An inverted index to serve quotes

Sunday, August 15 2021

An inverted index for quotes

I’ve built an app that serves quotes I like: quotes.sebstrug.com.

Specifically, I built an inverted index for the app. The inverted index really was the point of the app, saving and serving quotes I like has been a nice side effect.

What is an inverted index?

Inverted indexes allow you to quickly search a set of documents for a word by building a map of words to documents.

For example, say you have the two quotes:

Tact is the knack of making a point without making an enemy.

Isaac Newton

No plan survives first contact with the enemy.

Field Marshal Helmuth von Moltke

The inverted index as a JSON for these two quotes would look like:

    "tact": ["quote 1"],
    "is": ["quote 1"],
    "enemy": ["quote 1", "quote 2"]

For efficiency purposes, each quote is saved into a document named by index: 1.txt, 2.txt, …

Each word also has an identifier, and a corresponding JSON mapping words to identifiers: {"tact": 1, "is": 2}.

Then, our inverted index looks more like

    "1": [1],
    "2": [2],
    "n": [1, 2]

Being able to search this index is far faster than searching each document for a given word.

Inverted indexes carry the same disadvantage as any index: adding a value takes time as the index needs to be updated. If you’re adding many documents per second and concurrency is an issue, it may be better to not update the index in real-time, and periodically re-build it.

Implementation of the index

I implemented the index using iterators throughout, in src/index.py, to make the application as efficient as possible.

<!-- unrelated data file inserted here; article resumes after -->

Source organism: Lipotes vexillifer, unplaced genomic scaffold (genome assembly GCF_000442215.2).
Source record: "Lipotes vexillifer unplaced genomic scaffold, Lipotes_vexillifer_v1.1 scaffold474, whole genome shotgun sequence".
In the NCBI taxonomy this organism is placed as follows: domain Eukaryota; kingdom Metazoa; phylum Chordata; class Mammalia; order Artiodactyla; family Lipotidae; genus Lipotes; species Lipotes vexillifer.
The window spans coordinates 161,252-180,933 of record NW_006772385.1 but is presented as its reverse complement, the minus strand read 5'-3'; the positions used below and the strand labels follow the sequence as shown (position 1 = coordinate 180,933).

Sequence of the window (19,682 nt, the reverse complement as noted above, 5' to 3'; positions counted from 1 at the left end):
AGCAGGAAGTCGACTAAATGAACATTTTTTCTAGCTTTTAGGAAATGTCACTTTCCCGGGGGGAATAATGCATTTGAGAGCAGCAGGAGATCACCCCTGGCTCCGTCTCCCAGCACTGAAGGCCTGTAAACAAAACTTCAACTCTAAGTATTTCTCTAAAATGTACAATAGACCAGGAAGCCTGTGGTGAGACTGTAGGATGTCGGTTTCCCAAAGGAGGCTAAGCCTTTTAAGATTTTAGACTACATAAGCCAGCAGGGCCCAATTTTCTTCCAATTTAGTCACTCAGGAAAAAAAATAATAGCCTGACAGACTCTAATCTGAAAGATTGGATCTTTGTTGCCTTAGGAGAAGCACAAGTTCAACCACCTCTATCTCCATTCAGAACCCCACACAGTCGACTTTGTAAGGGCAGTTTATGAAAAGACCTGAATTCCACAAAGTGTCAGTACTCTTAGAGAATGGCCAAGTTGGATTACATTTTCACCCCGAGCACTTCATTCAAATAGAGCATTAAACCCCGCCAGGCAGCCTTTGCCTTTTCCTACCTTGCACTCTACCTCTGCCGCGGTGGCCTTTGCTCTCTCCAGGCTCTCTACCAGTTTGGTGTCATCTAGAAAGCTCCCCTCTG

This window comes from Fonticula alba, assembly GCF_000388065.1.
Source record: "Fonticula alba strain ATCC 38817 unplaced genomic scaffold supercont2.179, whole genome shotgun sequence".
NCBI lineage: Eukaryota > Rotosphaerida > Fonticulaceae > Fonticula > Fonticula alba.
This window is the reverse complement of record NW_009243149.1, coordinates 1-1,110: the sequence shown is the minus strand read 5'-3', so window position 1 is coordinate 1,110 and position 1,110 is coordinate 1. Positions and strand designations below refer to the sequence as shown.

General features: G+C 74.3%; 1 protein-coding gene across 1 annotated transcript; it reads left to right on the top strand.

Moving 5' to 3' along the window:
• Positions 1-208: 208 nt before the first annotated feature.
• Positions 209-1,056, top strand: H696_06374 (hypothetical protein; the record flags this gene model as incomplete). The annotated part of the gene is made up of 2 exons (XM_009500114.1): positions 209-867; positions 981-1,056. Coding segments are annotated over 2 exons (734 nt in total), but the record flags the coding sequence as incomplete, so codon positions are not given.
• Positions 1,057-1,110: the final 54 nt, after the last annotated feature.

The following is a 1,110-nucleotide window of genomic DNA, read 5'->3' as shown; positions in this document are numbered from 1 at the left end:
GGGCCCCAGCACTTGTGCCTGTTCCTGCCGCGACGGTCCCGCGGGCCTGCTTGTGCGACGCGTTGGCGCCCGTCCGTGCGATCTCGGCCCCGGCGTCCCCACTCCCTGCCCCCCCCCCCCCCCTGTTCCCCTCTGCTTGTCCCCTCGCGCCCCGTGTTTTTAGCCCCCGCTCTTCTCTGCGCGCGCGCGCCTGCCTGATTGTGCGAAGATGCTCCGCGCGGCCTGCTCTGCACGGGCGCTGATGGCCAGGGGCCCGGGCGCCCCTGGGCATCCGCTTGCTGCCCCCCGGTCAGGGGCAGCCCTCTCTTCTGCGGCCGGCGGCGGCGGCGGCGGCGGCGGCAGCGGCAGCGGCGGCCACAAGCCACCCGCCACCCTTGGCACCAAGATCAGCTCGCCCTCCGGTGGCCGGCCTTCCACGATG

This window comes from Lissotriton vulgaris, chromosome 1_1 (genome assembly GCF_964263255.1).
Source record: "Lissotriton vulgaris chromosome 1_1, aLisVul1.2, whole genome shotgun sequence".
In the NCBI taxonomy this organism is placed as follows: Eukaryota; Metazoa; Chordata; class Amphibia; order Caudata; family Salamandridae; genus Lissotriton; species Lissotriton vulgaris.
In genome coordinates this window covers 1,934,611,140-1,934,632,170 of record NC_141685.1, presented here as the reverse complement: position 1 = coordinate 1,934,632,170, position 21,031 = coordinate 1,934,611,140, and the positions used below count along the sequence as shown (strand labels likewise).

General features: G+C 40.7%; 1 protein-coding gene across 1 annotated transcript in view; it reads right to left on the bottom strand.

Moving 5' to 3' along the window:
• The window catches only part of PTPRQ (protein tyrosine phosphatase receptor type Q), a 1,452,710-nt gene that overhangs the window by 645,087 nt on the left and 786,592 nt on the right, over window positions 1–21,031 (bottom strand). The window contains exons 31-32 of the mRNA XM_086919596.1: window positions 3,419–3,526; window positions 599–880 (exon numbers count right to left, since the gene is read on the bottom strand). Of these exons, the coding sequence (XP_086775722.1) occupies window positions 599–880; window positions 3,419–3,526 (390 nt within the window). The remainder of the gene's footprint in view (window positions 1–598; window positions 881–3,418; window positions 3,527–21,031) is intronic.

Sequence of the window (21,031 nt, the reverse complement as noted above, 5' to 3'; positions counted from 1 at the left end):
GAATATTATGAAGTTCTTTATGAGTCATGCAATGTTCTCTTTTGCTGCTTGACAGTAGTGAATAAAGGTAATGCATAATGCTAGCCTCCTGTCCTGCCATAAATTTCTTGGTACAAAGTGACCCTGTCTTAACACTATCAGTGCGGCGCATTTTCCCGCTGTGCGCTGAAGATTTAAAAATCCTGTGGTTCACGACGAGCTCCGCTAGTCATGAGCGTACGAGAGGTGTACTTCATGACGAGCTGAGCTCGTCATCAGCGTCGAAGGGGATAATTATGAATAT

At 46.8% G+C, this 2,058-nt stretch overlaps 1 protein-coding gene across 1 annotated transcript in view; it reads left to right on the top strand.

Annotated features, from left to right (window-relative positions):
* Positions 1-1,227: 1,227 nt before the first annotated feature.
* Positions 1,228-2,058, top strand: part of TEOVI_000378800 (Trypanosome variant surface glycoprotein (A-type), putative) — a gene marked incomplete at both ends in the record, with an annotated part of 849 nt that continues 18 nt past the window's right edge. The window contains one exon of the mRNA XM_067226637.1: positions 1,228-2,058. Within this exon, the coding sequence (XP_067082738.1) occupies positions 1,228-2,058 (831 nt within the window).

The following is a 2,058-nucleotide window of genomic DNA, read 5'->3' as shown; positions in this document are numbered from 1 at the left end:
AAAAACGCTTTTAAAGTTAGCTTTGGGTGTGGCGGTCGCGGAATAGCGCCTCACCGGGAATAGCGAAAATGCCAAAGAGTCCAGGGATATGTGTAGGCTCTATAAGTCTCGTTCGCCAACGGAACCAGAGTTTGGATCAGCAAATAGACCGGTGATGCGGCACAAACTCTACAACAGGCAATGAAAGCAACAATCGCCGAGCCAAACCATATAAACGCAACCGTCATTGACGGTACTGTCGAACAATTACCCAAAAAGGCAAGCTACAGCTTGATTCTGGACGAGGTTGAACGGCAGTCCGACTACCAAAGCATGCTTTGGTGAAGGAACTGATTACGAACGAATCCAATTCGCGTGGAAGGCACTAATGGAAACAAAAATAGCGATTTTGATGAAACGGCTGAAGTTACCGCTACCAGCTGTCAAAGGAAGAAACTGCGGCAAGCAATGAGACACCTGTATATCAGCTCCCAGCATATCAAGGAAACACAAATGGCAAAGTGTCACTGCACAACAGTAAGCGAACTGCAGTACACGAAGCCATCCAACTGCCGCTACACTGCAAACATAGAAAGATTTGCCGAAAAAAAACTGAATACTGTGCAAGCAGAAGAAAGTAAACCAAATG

Word to ID mapping is stored in a single dictionary in memory. Since there are ~470,000 words in the English dictionary, this only amounts to about 6.5MB as a JSON.

The index is only stored in memory as a list at the last possible point. However, this isn’t a totally robust implementation: when faced with millions, or billions, of files, the index could exceed memory allocated.

The solution to this would be to:

  1. Map each sorted English word to an ID, so that word IDs cannot change per build.
  2. Save a partial index after iterating through N documents (a million? five million?). Write partial index to remote, and have a function to combine partial indexes.

Other implementation

I used this opportunity to try out some new technologies I’m unfamiliar with:

  1. FastAPI to serve the API, although I appreciate that FastAPI is not generally suited to serving HTML.
  2. pytest, for testing. What an improvement over unittest!
  3. AWS Lambda to build the index on AWS, serverless. I’ve done this all clickety-click in console for now, I may provide a serverless.yml file at a later point. The handler is in src/lambda_function.py
  4. Terraform to provision the AWS S3 bucket. I’ve previously only used Sceptre for infrastructure-as-code, it’s been fun to learn a more generally used tool.
  5. The app is deployed in a tmux session on an EC2 machine on AWS. I appreciate this isn’t a scalable solution.

Get involved

I’ve provided a POST endpoint to the API where you can fill out a HTML form to add a quote you like. Since any quote you add will be added to my list of quotes, I haven’t made this public! But if you figure out the endpoint from the code, I’d love for you to add a quote.

Feel free to copy all the code and use it for your own means, or as a learning resource to learn technologies you’re unfamiliar with. I’ve provided a quick guide in the README for you to use it either locally or on AWS. All the AWS resources used are free-tier, so you shouldn’t incur any costs when playing around with this. Contact me with any questions.

Screenshot of the front page
'I have the simplest tastes. I am always satisfied with the best.', Oscar Wilde